The Professor Woos The Witch

Page 27

Under no circumstances, no matter how sexy Cole was, no matter how much she was tempted, not even if he did some kind of familiar magic spell on her (if that was even possible), there was absolutely, positively no way she could end up in bed with him.

Jack Van Zant arrived at Cole’s house earlier than expected. He greeted Cole with a hearty handshake. “Good to see you, son.”

“You too, Dad.” He raised his brows as he looked at his watch. Quarter to noon. “You made good time.”

His father shrugged. “What else have I got to do these days?”

“Grandpa!” Kaley came down the stairs. Despite being a thirteen-year-old, she hadn’t yet lost the ability to be affectionate, at least with her grandfather. Maybe it was because he was the only grandparent she had any regular contact with.

Jack scooped her up in a hug. “Hello there, baby girl.”

She returned his hug until he deposited her back on solid ground.

Then he started with the questions as he came into the foyer. “How’s the move treating you? You like your new school? Keeping your grades up? Have you made any friends? I hope none of them are boys.”

“Grandpa, no. No boys. And my grades are fine.” She rolled her eyes. Not even Grandpa Jack was spared that.

“Good. Just checking.” He dug into his pocket and pulled out an iTunes gift card. “You have any use for this thing? I won it playing poker. It says it’s worth twenty-five bucks, but it looks like a fake credit card if you ask me. If you don’t want it, I guess I’ll just throw it away…”

Kaley squealed. “Don’t throw it away!”

Jack put on a confused face. “You mean you want this old piece of plastic?”

“Yes, totally. Can I?” She held out her hand, playing up the cute factor with big eyes and a winsome smile. It was a look Cole had a hard time saying no to as well. And it was one of the few things Kaley had inherited from her mother.

“Sure, but I want a kiss first.” Jack offered her his cheek.

She gave him a long peck as she grabbed the card out of his hand. “Thank you!”

“You’re welcome, baby girl.”

Kaley popped her hip to one side, the card firmly in her hand. “Can I go upstairs?” she asked Cole.

“Sure, but we’re having lunch in a few minutes.” Normally, he’d make her stay and talk to her grandfather, but Cole needed some time alone with him.

“Okay, I won’t be long.” With that, she scampered back to her room to fill her iPhone with new music.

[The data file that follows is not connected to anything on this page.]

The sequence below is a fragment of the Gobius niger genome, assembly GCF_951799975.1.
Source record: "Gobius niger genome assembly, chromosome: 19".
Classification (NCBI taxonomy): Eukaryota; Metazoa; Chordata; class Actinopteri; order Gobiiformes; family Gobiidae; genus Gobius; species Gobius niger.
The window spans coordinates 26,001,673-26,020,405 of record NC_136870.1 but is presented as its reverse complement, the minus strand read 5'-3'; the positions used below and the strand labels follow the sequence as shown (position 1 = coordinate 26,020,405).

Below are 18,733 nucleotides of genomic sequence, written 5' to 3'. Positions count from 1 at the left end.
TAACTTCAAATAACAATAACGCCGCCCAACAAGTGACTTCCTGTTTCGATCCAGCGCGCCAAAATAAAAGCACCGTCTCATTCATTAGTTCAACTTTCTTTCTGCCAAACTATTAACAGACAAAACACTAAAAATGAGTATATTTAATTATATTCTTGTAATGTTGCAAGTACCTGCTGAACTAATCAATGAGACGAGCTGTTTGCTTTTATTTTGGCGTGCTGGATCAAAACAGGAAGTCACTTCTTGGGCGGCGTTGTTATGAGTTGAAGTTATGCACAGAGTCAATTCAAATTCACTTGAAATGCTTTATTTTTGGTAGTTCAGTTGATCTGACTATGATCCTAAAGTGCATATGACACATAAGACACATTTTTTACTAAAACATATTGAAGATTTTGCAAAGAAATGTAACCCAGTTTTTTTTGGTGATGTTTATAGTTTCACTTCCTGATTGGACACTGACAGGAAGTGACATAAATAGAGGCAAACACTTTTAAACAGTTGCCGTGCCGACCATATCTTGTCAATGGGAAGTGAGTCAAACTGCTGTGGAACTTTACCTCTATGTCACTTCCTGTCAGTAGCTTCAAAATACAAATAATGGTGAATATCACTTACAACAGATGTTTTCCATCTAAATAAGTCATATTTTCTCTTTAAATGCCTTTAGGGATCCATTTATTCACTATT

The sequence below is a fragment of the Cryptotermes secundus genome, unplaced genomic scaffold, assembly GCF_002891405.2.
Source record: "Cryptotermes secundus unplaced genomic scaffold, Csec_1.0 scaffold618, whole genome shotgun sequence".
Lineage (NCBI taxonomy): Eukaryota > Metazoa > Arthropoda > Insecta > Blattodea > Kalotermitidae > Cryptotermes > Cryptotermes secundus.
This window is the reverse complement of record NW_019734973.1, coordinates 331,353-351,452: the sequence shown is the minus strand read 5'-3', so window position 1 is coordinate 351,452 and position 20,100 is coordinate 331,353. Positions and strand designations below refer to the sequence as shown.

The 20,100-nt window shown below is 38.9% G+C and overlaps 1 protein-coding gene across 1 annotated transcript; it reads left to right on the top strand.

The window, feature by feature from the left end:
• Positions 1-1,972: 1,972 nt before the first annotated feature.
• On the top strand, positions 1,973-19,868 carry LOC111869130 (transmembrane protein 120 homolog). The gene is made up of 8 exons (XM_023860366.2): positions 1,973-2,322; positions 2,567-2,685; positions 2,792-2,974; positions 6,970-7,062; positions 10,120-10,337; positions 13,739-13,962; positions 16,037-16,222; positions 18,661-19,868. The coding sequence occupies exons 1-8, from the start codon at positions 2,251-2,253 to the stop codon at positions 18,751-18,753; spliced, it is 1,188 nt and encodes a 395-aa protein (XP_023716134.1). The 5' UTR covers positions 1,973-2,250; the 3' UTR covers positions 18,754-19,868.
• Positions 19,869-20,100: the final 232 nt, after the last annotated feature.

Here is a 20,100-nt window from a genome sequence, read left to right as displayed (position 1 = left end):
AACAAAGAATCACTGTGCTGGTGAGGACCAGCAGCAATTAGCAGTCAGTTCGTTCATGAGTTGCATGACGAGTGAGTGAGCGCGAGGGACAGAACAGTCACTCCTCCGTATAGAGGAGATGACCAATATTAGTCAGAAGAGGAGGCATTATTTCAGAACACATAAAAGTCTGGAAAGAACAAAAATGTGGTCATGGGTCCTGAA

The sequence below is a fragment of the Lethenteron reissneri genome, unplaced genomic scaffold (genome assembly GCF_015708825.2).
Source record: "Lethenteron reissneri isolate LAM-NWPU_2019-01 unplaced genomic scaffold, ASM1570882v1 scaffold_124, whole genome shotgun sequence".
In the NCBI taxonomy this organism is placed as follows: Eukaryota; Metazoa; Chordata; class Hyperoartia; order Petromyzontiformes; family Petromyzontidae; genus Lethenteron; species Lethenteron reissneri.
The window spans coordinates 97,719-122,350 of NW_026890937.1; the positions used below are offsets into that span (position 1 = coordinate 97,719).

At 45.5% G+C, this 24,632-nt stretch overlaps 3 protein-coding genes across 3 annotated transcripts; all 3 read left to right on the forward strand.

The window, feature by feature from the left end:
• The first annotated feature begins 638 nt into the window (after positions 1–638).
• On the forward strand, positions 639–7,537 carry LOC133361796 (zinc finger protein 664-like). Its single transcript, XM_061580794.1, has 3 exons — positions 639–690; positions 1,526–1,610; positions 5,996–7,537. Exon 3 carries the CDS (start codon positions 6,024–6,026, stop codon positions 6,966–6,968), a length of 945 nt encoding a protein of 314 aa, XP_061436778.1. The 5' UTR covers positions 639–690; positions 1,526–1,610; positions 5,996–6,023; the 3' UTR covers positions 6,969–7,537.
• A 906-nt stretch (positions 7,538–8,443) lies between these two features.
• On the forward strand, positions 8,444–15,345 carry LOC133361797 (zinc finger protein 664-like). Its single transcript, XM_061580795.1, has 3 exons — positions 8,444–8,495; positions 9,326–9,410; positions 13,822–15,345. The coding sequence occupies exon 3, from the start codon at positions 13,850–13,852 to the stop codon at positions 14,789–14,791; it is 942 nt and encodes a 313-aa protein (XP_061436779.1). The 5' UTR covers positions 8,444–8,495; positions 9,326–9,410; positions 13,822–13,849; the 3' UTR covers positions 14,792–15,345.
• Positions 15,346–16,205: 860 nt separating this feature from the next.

“Thanks, Dad. That was nice of you.” Cole shut the front door.

“I don’t see that kid enough since you’ve moved.”

“You know it’s just temporary. We’ll be back as soon as I get this place fixed up and sold.”

Jack looked around. “I might be dead before then.”

“Dad, please.”

His father took a hard look at the stacks of paper still filling the dining room. “You’ve got your work cut out for you, that much I know.”

“It’s well underway, I promise.” But Cole hadn’t contacted his father to talk about the house. There would be plenty of time for that topic at lunch when their conversation would have to be tempered for Kaley’s ears. “Let’s go out on the porch so we can talk.”

“Sure.” Jack nodded, his face serious. “After you.”

Cole led his father out to the back, and when they were both settled in, he went silent for a moment trying to find the right words. But what those were, he wasn’t sure. All he knew was that he needed answers. “Why didn’t you tell me what I am? What we are? I know you’re the same thing I am. Kaley can see it in our auras.”

“Right to it, then.” Jack took a deep breath. “Yes, we’re both familiars. Your mother and I kept the truth from you for many reasons. But your safety and personal happiness were paramount.”

Cole’s brow furrowed. “Was I in some kind of danger?”

“It was a distinct possibility.”

“Why don’t you just start from the beginning?”

Jack glanced at his son, then out beyond the porch to the overgrown backyard. “What you need to know is that your mother, may she rest in peace, was a witch. And I was her familiar.”

Cole stared at his father. “Mom was a witch?”

Jack nodded.

“But you raised me not to believe in any of that.”

“Which was part of keeping you safe.”

None of it made any sense, but Cole hoped that would change. A thousand questions flew into his head, but he tucked them away for later and let his father talk. “Go on.”

“We made the decision to shield you from the truth around the time you were three. A very aggressive witch in your mother’s coven made it plain that she wanted me for her familiar. Now, granted, it doesn’t work that way. A witch and a familiar must be a bonded pair for the connection to reach its full power and remain that way, but a lot of witches think they can circumvent the natural bonding with magic. Anyway, this woman took it upon herself to interfere with our lives and our marriage.”

Jack sighed. “It was mildly annoying at first. We didn’t pay much attention to it, really. In fact, it became something of an inside joke between us.” A faint smile played on his lips. “Whenever anything bad happened, we blamed it on Zarina. Paper cut? Must be Zarina. Rained-out picnic? Zarina had cast a weather spell. Milk spoiled before we could use it all? More of Zarina’s dirty tricks.”

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